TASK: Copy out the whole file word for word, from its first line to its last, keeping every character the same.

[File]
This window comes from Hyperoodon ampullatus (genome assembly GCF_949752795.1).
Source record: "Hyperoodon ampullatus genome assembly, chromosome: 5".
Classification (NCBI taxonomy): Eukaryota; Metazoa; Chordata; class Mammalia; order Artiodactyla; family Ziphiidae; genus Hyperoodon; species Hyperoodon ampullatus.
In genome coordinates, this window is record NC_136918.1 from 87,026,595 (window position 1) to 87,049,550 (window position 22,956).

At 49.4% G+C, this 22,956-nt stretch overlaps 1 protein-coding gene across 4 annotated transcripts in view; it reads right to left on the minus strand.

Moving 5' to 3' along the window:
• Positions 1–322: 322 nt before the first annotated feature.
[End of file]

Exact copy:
This window comes from Hyperoodon ampullatus (genome assembly GCF_949752795.1).
Source record: "Hyperoodon ampullatus genome assembly, chromosome: 5".
Classification (NCBI taxonomy): Eukaryota; Metazoa; Chordata; class Mammalia; order Artiodactyla; family Ziphiidae; genus Hyperoodon; species Hyperoodon ampullatus.
In genome coordinates, this window is record NC_136918.1 from 87,026,595 (window position 1) to 87,049,550 (window position 22,956).

At 49.4% G+C, this 22,956-nt stretch overlaps 1 protein-coding gene across 4 annotated transcripts in view; it reads right to left on the minus strand.

Moving 5' to 3' along the window:
• Positions 1–322: 322 nt before the first annotated feature.